Wednesday, 11 November 2009

Sad News for the Little Sackville River

 Funny weather this time of year. On October 31st I was fishing in the sun and by Nov 6th we had our first snow.
Today, Nov 11th, I was wearing a light jacket to walk to the Remembrance Day ceremonies at the little park down the street.
It is sunny and warm with no trace of snow.


Towering over the waterfront for the last few days is this deep sea oil rig waiting to be towed out around Sable Island or across to the North Sea I suppose. It is an impressive sight and unbelievably huge.


Here is a shot of the waterfront to show what a nice day it was for a walk.

Here is some sad news. After years of effort and countless volunteer hours the work of the Sackville Rivers Association may have been undone by vandals.

Someone cut the feed line from an outdoor, furnace-oil tank and the oil drained out of the tank into the ground, through a storm drain to the Little Sackville River.

This is when the salmon are in the river to spawn ! Some will likely turn away from entering the river, others may have already built their redds and nests but the furnace-oil must be deadly for any eggs already laid. Who knows what damage has really been done?

Here is the press release:

Sackville Rivers Association Press Release
Media Advisory - For Immediate Release:
Oil Spill on the Little Sackville River
November 9, 2009
The Sackville Rivers Association (SRA) would like to highlight the
environmental damage that may have happened due to the oil spill into
the Little Sackville River.
Our organization has for over twenty years done our best to protect the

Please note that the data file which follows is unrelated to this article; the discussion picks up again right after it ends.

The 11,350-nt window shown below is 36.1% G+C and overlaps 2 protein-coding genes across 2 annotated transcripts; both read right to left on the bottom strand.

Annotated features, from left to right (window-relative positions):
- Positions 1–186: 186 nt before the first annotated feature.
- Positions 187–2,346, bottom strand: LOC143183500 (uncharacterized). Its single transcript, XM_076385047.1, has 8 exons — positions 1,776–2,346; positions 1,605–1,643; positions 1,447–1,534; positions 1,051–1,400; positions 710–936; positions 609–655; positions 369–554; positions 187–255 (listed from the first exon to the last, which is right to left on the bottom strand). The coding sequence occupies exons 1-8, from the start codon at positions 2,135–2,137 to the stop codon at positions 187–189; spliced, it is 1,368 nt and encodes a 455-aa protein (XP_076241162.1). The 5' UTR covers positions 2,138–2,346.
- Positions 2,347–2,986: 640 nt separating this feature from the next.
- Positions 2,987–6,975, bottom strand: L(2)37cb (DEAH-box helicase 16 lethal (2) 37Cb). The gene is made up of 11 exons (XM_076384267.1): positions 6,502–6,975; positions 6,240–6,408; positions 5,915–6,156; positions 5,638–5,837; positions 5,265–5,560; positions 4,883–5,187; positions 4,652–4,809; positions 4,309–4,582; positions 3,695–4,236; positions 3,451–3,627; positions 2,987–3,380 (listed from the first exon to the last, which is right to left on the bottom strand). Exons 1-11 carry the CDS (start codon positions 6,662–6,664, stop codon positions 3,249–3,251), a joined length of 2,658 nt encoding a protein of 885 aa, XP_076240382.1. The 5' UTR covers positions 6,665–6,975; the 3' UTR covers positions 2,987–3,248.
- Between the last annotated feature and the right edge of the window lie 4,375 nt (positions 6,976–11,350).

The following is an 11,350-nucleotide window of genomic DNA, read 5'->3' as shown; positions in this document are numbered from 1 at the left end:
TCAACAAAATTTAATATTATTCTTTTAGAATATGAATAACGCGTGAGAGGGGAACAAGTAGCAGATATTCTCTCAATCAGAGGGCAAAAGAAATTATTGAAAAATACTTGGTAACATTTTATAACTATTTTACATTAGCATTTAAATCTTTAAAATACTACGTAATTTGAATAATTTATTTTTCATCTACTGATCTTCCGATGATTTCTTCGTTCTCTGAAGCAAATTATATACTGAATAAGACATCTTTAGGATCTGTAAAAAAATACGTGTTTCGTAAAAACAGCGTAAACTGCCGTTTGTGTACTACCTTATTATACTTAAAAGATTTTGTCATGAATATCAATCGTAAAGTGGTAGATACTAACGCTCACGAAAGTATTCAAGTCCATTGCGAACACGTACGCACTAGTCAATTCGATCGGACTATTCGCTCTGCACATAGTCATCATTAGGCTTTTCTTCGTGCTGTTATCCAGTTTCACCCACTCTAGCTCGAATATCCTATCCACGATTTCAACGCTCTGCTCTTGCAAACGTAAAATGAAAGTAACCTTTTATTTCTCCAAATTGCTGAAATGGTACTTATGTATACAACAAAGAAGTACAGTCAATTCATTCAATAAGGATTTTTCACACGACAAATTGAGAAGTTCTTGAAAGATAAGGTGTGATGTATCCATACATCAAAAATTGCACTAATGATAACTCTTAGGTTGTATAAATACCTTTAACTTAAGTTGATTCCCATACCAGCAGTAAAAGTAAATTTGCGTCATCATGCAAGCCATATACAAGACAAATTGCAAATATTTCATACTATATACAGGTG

Little Sackville River and improve the Atlantic salmon and Brook trout
habitat in the watershed. It is important to understand that the impact
of this oil can have far reaching affects.
"This couldn't have happened at a worse time. It is this time of year
that Atlantic salmon spawn, and this spill may have a major impact on
the population. Many of the adult Atlantic salmon have come back to the
river and their eggs especially will be extremely sensitive to this oil.
This has been a rough year for Atlantic salmon populations around the
province, and the Sackville River no longer has a dedicated stocking
program, so this may really hurt the sustainability of our Atlantic
salmon and Brook trout runs. Our Atlantic salmon population is the main
run in Halifax Harbour"
Walter N. Regan
President SRA
This oil may have far reaching affects on the river. In addition to
stressing Atlantic salmon and Brook trout populations there are many
other concerns: pressuring other fish species, including the American
eel a species of special concern, killing aquatic plants and insects as
well as other river animals including ducks, frogs and turtles. The oil
may also soak into the river soil remaining as a problem long after the
initial spill.
The SRA hopes that we will be able to work with the community to manage
this terrible accident and help ensure it does not happen again.
For additional information, or to schedule an interview, please contact:
Sackville Rivers Association
45 Connolly Road, Room 206 P-902-865-9238
Sackville, N.S. C-902-476-6276
B4E 2Z6 F-902-864-3564

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Monday, 9 November 2009

Nova Scotia Fall Salmon Season Ends

The fall salmon season is over.

It ended on Halloween day. All told the season was great, lots of big fish hooked in the rivers draining into the Northumberland Strait and Gulf of St. Lawrence.
My season was not great in terms of fish landed but was superb in terms of feeling great and being able to spend a couple of days bumming around the river. Water temperature was 4 degrees.

Last year this time I was wondering if I would ever again enjoy the pleasures of a frosty October morning on the water.

Next year I will spread my days over several weeks in October rather than putting all my hopes into the last week of October. It is salmon fishing after all and we all know that the fish were filling the river the week before we were there.

Here are a few photos of my trip last week with Aaron and another day I slipped off alone.

No fish, but a great couple of days nonetheless.
Who said something like, most of us fish our whole lives without ever realizing it is not the fish we are pursuing?

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